How do you bring a new idea to fruition in your bank? Do you execute it privately without telling anybody and wait for the look of delighted surprise on your boss's face when he finds out about it from a customer or competitor? Do you mention it in the elevator to your CIO, who then puts you in charge of making the new concept happen?Unless you work for an extremely nimble and progressive financial institution, the answer to these last two questions is no. You might mention the idea to someone or you might make a mental note to pursue it some day. But other pressing projects, tight budgets, compliance concerns, corporate bureaucracy and politics all tend to get in the way of seeing a good new idea to fruition.
"Some people have an idea of how to do things better, but don't have an outlet to make their ideas known, either because the idea is not in their domain or the hierarchy in their company doesn't welcome it or for many, many reasons," notes Kosta Peric, head of innovation at SWIFT, who spoke to Bank Systems & Technology in an interview Friday. Such people are among the SWIFT members who come to the group's "Innotribe Labs," structured workshops held at its annual SIBOS event (in Hong Kong last year, Amsterdam this year) and operations forums. The participants spend up to eight hours debating ideas among themselves, preparing presentations for their ideas, and defending those ideas before a "jury" of C-level executives. "In banking, people are shy about sharing their ideas over public discussion boards and forums," Peric says. "But they're not shy to participate in these labs." SWIFT vows to help the owners of the winning idea carry it out to its logical conclusion.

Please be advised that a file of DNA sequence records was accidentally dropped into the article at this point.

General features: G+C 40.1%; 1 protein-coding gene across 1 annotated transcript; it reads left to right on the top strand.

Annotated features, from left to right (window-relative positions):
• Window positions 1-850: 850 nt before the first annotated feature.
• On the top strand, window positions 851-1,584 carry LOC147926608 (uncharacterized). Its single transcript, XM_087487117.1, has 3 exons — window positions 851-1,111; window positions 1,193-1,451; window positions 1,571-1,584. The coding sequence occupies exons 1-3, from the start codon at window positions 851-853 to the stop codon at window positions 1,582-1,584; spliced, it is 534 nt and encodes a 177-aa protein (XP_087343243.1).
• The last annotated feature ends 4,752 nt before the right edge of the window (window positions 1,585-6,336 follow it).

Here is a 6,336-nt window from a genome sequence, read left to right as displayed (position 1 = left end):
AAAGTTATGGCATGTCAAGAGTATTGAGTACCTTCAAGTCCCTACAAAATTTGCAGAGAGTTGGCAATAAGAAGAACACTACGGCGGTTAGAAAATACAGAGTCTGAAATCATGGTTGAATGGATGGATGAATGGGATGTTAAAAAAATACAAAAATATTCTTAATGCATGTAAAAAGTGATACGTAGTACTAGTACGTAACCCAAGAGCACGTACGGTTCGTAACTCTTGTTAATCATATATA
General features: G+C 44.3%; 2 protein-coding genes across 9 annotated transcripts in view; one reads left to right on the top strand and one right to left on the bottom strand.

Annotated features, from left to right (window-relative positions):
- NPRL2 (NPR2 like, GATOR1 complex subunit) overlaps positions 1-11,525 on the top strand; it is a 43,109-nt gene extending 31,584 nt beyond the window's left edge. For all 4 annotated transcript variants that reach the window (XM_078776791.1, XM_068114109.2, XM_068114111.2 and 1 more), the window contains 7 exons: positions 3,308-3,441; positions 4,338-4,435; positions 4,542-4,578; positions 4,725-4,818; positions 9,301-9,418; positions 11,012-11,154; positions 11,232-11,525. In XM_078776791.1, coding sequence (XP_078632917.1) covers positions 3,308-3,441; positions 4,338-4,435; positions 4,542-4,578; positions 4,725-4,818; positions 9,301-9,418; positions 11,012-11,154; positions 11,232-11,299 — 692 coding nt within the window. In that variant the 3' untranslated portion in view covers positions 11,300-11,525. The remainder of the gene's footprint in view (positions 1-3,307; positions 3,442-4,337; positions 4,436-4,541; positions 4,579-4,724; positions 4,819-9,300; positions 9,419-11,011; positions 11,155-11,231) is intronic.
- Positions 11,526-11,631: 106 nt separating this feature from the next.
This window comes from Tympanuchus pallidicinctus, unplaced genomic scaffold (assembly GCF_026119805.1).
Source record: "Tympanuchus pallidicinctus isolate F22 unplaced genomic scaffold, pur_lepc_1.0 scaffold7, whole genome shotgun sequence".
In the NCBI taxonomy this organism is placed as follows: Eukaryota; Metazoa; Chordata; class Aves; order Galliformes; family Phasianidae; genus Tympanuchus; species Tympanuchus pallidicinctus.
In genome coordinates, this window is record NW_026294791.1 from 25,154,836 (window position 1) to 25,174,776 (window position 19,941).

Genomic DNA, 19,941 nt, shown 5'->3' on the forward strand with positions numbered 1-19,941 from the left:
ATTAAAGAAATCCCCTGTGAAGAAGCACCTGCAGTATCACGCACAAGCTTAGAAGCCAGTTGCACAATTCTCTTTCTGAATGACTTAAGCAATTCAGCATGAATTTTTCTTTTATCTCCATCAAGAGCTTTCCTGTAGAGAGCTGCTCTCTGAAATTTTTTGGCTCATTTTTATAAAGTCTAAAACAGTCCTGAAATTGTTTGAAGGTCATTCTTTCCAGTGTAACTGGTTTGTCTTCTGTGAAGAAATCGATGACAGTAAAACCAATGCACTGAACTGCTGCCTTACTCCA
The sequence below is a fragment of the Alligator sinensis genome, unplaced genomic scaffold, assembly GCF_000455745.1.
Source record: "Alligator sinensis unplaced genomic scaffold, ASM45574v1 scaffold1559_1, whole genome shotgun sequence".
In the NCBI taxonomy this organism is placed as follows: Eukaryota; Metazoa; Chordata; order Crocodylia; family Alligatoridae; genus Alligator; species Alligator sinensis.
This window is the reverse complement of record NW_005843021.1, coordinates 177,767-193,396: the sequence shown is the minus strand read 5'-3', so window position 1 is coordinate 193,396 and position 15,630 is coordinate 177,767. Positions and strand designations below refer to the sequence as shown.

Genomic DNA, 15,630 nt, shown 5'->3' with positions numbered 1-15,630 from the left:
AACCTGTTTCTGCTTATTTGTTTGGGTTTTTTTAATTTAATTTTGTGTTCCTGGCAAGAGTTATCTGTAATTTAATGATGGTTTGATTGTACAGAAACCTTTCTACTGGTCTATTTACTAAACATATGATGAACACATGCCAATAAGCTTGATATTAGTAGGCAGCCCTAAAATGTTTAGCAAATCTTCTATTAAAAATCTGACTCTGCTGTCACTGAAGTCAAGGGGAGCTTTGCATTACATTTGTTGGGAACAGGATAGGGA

At last year's SIBOS conference, Peric's group ran a lab around three subjects: cloud computing, crowdsourcing and mashups. The idea that won was called eMe, which means "electronic me." "The idea was about electronic digital identity and digital safebox as a new banking product," Peric says. In a retail example, a consumer may have an account on iTunes, Amazon, Google, and other sites where he purchases goods and enters personal data such as your credit card numbers. "It's not a very efficient process because you keep this information spread around," Peric notes. "At worst, it's not safe because a site may get attacked and your information may leak. The idea of a digital safebox as a service banks could sell to consumers, is to have a single safe place to store this information so that if you change the information you change it in only one place. The vendors would come and fetch the information from the safebox and hopefully this information is safely stored."
Although SWIFT does not normally get involved with retail transactions, the group facilitated post-SIBOS discussion between the idea owners and some banks in Europe to see if there was traction for the idea and to put flesh around it. "It turned out that the most interest for this concept was felt in the governments, because of their e-government efforts and simplification of process and digitization of information," Peric says. The Belgium government got interested in using eMe to store personal information.
The banks SWIFT approached were not interested in eMe as a retail application but could see a use for the concept in corporate accounts. So SWIFT now calls the idea eBiz and envisions it as a way to offer electronic bank account management whereby unstructured documents can be safely stored.
One thing Peric is looking into is a possible way of "mutualizing" innovation in the SWIFT community. "Is there a way to share a research and development between banks so that we make space and budgets for acting upon ideas that are coming out of cycle or are more farfetched, that may not have an impact right away," he says.